“Ajebota” refers to the class difference between those who are wealthy and privileged versus “ajepako,” those who are not. It is a privilege to be able to follow the path you love, which, for Precious Okoyomon, is writing. She appropriates different texts and draws inspiration from various sources, including print and Internet. Her poetry compilation, “Ajebota,” is a must-read for deepening one’s understanding of the world, and the divisive structures and humans within it.
The opening poem, titled “The Dreaded Female Life,” raises important questions and implications with the blunt lines, “i am sad… i am a good girl.” There are worries about a hamster being sad and wanting to trade tumultuous feelings for puppies. Crying at work in the bathroom, crying while creating poems. It’s possible that things are only okay for people when they are high.
The daily anxieties of life are taxing, and Okoyomon describes the devastation of dealing with them and the relief when the moments pass.
Okoyomon is not shy about discussing sex or using sexual words like clit and cunt. Uncensored and raw, her writing entertains the possibility of wanting to fuck and kiss everyone. It’s not hard to fall in love with everyone. You shouldn’t have to become willing to kill people who don’t love you back, because everyone should. In an ideal world, everyone would be in love with everyone, regardless of gender or racial differences.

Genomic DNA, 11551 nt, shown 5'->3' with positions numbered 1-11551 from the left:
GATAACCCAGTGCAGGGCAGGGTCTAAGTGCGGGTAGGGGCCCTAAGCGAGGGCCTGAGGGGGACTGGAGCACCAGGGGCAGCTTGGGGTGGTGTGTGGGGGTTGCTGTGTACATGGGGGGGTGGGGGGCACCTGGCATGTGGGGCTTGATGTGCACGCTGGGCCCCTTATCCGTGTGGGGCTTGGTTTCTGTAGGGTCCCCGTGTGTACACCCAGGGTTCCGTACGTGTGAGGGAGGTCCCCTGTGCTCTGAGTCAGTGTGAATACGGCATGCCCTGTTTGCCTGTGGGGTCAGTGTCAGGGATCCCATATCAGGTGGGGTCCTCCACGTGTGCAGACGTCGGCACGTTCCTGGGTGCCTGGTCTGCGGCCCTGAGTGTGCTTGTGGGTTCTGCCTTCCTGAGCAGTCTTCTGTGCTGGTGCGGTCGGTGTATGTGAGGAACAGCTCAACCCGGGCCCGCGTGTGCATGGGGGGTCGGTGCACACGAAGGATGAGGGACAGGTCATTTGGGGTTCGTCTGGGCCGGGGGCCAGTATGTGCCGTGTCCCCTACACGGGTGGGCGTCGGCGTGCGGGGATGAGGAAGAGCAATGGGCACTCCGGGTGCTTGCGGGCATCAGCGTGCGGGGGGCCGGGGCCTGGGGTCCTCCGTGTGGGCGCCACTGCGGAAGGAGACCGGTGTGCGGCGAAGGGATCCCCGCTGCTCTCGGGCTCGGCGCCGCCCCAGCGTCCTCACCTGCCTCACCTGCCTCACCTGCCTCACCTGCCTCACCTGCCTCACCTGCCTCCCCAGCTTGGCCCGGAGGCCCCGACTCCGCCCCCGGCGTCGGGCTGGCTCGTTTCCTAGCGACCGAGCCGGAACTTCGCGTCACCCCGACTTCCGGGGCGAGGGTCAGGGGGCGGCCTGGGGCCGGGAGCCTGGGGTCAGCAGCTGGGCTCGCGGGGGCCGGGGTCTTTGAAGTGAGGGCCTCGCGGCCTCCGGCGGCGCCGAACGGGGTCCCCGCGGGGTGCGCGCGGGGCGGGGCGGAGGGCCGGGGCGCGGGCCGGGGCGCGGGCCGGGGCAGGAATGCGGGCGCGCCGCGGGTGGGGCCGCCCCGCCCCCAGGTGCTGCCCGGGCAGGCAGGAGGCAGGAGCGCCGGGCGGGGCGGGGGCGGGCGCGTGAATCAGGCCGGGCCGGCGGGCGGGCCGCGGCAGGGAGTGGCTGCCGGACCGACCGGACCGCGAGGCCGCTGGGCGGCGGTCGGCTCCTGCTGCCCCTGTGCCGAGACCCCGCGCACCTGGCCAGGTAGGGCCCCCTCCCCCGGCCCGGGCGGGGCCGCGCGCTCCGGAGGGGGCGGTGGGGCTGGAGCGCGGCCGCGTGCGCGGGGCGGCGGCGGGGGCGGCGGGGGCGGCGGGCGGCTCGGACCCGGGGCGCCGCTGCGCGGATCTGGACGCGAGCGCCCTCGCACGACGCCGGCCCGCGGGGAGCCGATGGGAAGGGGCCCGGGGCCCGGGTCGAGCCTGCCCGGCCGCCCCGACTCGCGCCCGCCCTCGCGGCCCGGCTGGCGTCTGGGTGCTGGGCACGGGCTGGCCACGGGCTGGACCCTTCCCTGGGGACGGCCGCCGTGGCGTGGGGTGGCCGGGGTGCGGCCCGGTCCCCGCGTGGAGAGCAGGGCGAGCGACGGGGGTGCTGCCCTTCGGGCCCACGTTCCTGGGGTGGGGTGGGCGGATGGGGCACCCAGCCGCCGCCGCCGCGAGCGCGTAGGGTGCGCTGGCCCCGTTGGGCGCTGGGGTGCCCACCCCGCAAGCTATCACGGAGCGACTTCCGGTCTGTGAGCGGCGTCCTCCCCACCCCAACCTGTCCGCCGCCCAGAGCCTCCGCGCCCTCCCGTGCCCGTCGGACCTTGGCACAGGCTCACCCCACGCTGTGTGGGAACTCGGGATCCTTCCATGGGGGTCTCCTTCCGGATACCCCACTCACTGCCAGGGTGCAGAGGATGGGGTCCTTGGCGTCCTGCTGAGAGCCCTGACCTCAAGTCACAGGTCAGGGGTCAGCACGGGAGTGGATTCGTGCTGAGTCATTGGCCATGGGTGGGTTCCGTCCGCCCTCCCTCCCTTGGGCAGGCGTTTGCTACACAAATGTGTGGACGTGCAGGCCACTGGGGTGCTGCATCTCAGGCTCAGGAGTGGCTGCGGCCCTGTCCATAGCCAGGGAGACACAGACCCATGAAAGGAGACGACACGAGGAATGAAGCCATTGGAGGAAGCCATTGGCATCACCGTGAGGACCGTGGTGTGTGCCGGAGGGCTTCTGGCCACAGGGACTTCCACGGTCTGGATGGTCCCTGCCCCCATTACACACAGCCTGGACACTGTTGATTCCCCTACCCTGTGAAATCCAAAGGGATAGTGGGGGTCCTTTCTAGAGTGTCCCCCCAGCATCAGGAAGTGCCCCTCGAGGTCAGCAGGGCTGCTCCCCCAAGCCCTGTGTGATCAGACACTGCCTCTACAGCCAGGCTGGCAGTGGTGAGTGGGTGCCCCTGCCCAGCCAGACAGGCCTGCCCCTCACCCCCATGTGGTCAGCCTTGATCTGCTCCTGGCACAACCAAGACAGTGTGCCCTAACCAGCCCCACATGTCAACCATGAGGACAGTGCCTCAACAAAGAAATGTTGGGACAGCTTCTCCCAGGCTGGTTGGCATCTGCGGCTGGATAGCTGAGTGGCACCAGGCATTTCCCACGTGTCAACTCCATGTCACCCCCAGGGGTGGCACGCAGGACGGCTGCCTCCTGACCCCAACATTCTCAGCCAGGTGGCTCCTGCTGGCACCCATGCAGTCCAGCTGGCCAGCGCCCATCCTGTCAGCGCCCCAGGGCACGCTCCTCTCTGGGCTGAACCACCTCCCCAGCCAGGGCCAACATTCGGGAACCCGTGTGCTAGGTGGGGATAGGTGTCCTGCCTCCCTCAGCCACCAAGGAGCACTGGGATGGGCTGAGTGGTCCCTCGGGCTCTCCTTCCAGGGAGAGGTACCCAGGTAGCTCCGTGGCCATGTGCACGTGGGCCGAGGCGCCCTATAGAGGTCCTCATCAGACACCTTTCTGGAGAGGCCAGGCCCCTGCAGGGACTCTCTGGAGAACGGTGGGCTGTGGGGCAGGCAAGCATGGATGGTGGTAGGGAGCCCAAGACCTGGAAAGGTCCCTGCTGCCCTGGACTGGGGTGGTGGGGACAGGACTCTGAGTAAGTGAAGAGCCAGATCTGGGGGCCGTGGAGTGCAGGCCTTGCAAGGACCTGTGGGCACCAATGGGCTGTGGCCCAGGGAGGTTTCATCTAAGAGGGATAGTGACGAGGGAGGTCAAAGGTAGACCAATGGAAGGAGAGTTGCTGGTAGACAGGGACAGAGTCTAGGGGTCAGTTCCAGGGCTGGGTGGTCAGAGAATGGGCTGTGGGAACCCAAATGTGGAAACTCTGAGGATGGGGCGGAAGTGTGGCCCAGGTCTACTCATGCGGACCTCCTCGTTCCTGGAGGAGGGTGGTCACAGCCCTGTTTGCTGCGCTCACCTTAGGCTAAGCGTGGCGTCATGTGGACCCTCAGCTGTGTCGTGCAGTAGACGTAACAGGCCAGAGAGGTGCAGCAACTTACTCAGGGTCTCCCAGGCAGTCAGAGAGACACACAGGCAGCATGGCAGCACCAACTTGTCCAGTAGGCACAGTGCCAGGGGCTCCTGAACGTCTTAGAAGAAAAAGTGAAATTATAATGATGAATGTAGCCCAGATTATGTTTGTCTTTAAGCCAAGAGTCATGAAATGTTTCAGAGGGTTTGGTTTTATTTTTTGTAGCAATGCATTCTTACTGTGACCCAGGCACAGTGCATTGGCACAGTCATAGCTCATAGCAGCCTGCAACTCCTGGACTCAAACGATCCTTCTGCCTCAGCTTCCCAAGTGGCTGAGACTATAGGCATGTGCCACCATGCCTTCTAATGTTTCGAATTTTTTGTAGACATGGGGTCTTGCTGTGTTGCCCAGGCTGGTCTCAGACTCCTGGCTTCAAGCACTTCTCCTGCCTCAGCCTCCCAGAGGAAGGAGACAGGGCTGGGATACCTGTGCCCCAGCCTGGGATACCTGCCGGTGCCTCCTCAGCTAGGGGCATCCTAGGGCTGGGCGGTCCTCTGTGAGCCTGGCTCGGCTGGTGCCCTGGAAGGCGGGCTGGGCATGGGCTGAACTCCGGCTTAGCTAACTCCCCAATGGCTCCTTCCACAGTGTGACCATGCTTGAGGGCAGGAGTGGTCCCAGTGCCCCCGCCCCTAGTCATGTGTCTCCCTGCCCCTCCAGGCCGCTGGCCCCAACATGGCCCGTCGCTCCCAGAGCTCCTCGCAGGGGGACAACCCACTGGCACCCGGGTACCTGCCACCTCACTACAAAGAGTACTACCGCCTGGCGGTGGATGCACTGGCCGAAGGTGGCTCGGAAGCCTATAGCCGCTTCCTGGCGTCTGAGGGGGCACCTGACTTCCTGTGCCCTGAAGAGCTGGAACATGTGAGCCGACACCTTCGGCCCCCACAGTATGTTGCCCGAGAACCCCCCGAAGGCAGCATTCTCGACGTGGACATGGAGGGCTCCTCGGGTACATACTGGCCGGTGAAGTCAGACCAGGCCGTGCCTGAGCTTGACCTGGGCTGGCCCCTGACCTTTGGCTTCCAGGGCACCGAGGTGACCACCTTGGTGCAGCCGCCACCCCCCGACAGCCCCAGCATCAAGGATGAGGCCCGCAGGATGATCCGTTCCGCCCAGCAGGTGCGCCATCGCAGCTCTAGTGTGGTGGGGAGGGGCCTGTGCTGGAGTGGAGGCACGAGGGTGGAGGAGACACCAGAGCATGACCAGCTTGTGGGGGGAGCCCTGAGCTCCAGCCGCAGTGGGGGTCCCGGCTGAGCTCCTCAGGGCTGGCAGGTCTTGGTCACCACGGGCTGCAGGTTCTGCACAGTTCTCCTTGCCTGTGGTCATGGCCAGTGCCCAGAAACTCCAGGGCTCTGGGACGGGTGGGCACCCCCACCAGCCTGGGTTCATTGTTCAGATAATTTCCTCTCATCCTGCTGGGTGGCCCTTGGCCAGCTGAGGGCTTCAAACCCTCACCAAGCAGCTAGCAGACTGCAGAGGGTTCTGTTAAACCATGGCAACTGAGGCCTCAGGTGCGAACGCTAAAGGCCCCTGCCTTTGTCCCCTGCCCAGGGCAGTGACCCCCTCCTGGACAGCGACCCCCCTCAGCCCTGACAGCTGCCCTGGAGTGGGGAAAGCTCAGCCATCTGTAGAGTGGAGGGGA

In the real world, oppression makes it feel like you don’t exist. People throw rocks and say it is out of love.
Race is an apparent theme, with white boys telling kinky-haired girls that they look like slaves. In the real world, oppression makes it feel like you don’t exist. People throw rocks and say it is out of love. It somehow seems impossible for nonwhite women to be beautiful enough. Okoyomon tells a narrative about getting the insulting nickname Legbelolo for being overweight, getting pitiful glances from white women who fit the norm of beautiful.
Okoyomon’s drawing from the real world is also illustrated through seemingly arbitrary capitalization and a long collaborative poem in the format of iPhone texts. There is intense stress that comes from social media interaction, being seen but not really seen, on Tinder and Instagram. Confusing distance, confusing love.
When lovers back away is it because they feel too much or not enough… Is it worse to receive no love in return or less than what you give?
The poem “I’m feeling very tired and frustrated about the idea of fixing my life” ends with the line, “Nothing is more important than anything else.” A promise that soon we will be better, we will appreciate what we have, we will be seen as valuable and equal. “Let’s make one giant sweater that we all fit into… it’s an illusion that we are individuals,” is a dream from the iPhone text poem that could make a beautiful, comfortable reality, if only we would all knit the sweater together.
Follow Okoyomon on Twitter @Yung__coconut to keep up with her own reality, her dreams, life and work.
(Bottlecap Press, Poetry, 2016)
BETHANY MARY is a meditative tea snob studying gerontology in Minnesota. She was once the poetry editor of Green Blotter Literary Magazine and now reads submissions for Spark: A Creative Anthology and Zetetic: A Record of Unusual Inquiry. As an asexual advocate for a sexual assault center and blogger for Resources for Ace Survivors, she focuses on boundaries and mental health in her own writing. Some of her work is out in the world, and she rants on Twitter @bethanylmary.